10. Excellent point, Art. With BBC America, it’s just the facts. No unnecessary editorializing.

  11. Couldn’t agree with you more, Rep. Back in the day I used to love my business trips to the UK simply because they afforded me different news! To be fair the Brits have more than their share of tabloid journalism but as far as broadcast news is concerned I think the BBC is first rate. I think this is largely due to the fact that they report the news and don’t spend so damn much time commenting on it.

  12. I agree the other programming is, shall we say, somewhat tawdry. Maybe that’s intended to counter balance the high-brow content of BBC America’s news?

  13. Well said old chap! This homesick Brit fully supports you in your choice of news channel – no other country reports news quite as well as the BBC. Off to put the kettle on for a cuppa!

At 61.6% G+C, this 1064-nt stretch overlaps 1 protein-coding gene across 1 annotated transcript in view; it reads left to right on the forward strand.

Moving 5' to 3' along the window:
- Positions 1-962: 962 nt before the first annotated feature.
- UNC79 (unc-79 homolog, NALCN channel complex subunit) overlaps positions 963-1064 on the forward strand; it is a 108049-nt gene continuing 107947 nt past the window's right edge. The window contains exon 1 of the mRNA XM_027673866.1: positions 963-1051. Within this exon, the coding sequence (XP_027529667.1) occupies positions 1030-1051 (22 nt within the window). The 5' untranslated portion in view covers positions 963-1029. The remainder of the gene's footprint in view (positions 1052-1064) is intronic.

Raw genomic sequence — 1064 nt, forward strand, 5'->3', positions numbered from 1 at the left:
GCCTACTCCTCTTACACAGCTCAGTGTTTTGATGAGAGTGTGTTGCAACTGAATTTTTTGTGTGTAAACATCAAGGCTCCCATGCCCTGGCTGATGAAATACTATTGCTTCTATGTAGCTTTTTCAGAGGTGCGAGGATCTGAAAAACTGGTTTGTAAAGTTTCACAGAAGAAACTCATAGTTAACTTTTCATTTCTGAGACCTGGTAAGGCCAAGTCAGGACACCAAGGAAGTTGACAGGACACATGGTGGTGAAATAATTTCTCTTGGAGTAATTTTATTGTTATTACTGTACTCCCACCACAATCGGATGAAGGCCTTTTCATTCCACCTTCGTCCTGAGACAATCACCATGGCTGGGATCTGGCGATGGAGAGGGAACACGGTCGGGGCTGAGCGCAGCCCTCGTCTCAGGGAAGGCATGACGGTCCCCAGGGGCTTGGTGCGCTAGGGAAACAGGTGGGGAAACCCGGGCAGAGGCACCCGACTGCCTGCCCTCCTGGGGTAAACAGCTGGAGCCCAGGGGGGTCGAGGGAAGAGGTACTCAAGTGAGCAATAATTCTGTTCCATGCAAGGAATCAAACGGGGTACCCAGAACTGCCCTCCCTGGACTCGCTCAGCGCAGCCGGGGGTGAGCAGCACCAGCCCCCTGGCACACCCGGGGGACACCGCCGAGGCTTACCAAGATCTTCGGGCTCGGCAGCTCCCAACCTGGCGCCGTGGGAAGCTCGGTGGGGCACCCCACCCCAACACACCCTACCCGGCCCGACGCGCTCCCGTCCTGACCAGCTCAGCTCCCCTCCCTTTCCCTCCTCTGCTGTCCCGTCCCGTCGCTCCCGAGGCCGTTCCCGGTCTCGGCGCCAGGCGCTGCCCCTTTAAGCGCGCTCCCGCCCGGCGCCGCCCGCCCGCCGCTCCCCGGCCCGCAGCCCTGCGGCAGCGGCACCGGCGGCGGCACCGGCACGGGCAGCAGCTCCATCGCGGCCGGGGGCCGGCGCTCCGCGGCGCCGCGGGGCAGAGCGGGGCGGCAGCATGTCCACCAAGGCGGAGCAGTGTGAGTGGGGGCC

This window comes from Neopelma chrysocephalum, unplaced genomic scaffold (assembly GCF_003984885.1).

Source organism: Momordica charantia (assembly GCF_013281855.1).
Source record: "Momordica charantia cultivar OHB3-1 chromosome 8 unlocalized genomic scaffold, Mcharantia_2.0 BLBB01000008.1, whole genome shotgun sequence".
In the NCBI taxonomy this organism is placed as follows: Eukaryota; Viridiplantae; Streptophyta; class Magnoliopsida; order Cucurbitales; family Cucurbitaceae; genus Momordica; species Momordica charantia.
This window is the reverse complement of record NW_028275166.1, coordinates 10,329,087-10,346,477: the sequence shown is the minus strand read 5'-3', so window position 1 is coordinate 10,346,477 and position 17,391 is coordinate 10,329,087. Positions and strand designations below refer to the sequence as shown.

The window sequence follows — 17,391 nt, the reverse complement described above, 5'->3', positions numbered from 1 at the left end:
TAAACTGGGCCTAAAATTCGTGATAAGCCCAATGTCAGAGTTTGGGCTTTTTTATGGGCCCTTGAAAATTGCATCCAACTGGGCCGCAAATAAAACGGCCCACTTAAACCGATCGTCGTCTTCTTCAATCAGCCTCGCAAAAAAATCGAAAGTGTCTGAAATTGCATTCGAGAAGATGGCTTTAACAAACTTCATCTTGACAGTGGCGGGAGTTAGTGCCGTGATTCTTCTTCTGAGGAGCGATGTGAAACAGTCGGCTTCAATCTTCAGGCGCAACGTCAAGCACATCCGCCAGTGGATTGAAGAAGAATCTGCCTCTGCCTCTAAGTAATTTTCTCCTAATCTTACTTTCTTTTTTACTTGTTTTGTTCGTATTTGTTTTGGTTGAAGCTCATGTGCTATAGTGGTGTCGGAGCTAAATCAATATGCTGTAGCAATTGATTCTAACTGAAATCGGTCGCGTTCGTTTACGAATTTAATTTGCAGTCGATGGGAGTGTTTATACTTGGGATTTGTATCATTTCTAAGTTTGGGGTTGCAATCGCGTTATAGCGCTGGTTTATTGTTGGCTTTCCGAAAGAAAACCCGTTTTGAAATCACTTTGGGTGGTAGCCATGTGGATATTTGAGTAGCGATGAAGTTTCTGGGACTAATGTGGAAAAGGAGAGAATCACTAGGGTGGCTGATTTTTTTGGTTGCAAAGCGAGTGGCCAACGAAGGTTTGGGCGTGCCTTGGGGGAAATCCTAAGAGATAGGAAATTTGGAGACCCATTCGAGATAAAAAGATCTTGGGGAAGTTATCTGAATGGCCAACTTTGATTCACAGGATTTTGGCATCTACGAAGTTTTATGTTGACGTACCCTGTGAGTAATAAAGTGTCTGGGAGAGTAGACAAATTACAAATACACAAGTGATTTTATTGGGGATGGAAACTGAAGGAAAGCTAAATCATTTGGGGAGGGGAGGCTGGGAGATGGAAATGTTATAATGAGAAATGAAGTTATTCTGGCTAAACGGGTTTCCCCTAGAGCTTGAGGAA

14. RepMan, I’m with you on the BBC newscasts. I remember a few years ago when we saw Brian Williams at a lunch, and I asked him why one of their lead-ins was about some social or celebrity topic rather than about what’s most important to the country. He replied somewhat huffily that their job was to reflect our culture. Funny, I thought it was to inform.
    Back to BBC America: as good as the news that it delivers is, much of the rest of its programming is downright shameful. Brothers & Sisters in Love? Love Me, Love My Doll? Peep Show? And endless episodes of Ramsay’s Kitchen Nightmares and Top Gear. Not what I expect from the Beebe.